Risk & Compliance

Trump Signals Support for More Airline Aid

"We’ll be helping the airlines, you have to help the airlines,” the president says as carriers warn of layoffs.
Matthew HellerSeptember 2, 2020
Trump Signals Support for More Airline Aid

President Donald Trump indicated he supports more government aid to avert layoffs at U.S. airlines after their current relief package expires at the end of the month.

Congress set aside $25 billion for U.S. passenger carriers in the $2.2 trillion CARES Act in March on the condition that they wouldn’t cut jobs through Sept. 30.

With that deadline now looming, Trump suggested Tuesday that more coronavirus relief was on the way.

“We’ll be helping the airlines, you have to help the airlines,” he told reporters. “It’s a tough business, always is.”

White House Chief of Staff Mark Meadows said last week that Trump was weighing executive action if Congress fails to agree on a fresh economic stimulus package to counter the fallout from the pandemic.

Helping the airline industry is a “significant concern” for the Trump administration given its strategic importance for national security and supply chains, in addition to the large number of jobs at stake, a senior administration official told Reuters.

U.S. passenger airlines are still collectively losing more than $5 billion a month as 30% of planes remain grounded. Passenger travel demand is down about 70% and, on average, planes that are flying are half-full.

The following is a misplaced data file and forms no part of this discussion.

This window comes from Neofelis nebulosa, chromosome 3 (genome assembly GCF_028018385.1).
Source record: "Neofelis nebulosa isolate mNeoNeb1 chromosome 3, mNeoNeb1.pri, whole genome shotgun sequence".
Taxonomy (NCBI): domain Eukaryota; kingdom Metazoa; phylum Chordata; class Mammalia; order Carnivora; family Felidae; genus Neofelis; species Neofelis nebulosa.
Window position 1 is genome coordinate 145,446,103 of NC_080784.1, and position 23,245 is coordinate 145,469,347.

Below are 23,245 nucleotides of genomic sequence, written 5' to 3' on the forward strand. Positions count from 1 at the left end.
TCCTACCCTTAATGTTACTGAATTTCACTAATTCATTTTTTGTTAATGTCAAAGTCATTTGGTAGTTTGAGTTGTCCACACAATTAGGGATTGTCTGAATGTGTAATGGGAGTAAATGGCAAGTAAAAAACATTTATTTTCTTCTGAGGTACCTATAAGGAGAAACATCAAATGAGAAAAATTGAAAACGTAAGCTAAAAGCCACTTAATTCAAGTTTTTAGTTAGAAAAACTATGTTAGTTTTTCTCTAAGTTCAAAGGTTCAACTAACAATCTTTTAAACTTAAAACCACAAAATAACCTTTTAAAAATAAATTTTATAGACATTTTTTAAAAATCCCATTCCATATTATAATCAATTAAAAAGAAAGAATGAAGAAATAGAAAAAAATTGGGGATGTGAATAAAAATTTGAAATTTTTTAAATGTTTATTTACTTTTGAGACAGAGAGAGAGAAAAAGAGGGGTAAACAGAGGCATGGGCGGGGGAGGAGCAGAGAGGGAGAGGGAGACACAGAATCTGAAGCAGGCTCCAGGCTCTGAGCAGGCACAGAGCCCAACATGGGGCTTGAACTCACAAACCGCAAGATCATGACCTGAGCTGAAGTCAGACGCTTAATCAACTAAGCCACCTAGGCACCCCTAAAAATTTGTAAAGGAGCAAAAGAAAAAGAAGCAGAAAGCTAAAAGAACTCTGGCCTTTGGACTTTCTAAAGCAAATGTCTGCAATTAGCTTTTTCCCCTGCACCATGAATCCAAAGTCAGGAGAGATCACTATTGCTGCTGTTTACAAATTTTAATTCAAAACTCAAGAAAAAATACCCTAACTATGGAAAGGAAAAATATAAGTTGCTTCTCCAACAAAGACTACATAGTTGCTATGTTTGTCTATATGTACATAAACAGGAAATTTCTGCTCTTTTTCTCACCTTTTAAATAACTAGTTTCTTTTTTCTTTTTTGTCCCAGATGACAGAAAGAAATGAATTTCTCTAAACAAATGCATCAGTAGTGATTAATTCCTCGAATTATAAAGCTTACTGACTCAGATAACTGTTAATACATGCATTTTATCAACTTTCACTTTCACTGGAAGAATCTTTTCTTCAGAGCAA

American Airlines has said it will furlough 17,500 union employees, including flight attendants and pilots, in October unless Washington provides another $25 billion to help carriers cover payroll costs through next March.

“When Washington first approved airline aid, it was designed to help the carriers survive until air travel and ticket sales improved,” USA Today reported. “While there was a pickup in late spring, the recovery stalled in July and August.”

The airline industry’s global trade group, the International Air Transport Association, predicts that air travel won’t return to 2019 levels until 2024.

According to the senior administration official, there is significant bipartisan support in Congress for measures to help airlines and ensure they survived the prolonged collapse in demand.

Jeff Swensen/Getty Images